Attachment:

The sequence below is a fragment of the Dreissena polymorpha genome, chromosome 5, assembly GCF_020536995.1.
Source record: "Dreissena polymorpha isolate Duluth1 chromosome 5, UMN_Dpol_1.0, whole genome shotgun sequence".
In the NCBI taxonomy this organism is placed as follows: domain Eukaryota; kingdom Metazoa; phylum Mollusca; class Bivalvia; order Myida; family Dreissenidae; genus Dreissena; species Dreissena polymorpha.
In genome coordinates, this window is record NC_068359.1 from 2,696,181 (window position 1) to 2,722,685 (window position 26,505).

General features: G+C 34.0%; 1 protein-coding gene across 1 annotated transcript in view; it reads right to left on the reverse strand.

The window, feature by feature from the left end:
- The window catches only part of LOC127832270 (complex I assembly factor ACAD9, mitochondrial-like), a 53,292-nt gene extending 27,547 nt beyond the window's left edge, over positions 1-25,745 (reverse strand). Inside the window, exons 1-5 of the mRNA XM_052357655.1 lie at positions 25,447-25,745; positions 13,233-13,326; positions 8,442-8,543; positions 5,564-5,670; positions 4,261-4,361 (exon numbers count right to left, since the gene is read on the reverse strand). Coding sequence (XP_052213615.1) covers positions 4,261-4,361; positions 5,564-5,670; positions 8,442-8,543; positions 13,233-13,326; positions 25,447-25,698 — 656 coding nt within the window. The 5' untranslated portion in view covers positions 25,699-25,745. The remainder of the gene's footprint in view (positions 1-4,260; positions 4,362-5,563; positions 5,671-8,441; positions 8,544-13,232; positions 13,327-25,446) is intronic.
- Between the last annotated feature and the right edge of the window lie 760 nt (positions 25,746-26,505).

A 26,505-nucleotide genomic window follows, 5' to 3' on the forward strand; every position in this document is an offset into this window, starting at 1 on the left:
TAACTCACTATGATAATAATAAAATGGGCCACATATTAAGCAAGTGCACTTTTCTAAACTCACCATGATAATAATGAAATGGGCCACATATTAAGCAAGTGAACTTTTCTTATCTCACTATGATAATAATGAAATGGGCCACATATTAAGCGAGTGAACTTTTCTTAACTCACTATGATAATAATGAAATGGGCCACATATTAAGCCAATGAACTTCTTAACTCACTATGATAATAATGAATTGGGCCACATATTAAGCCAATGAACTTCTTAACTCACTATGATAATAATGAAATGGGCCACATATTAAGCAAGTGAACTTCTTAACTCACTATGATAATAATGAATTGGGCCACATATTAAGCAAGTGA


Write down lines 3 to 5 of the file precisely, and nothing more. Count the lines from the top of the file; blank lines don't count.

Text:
In the NCBI taxonomy this organism is placed as follows: domain Eukaryota; kingdom Metazoa; phylum Mollusca; class Bivalvia; order Myida; family Dreissenidae; genus Dreissena; species Dreissena polymorpha.
In genome coordinates, this window is record NC_068359.1 from 2,696,181 (window position 1) to 2,722,685 (window position 26,505).

General features: G+C 34.0%; 1 protein-coding gene across 1 annotated transcript in view; it reads right to left on the reverse strand.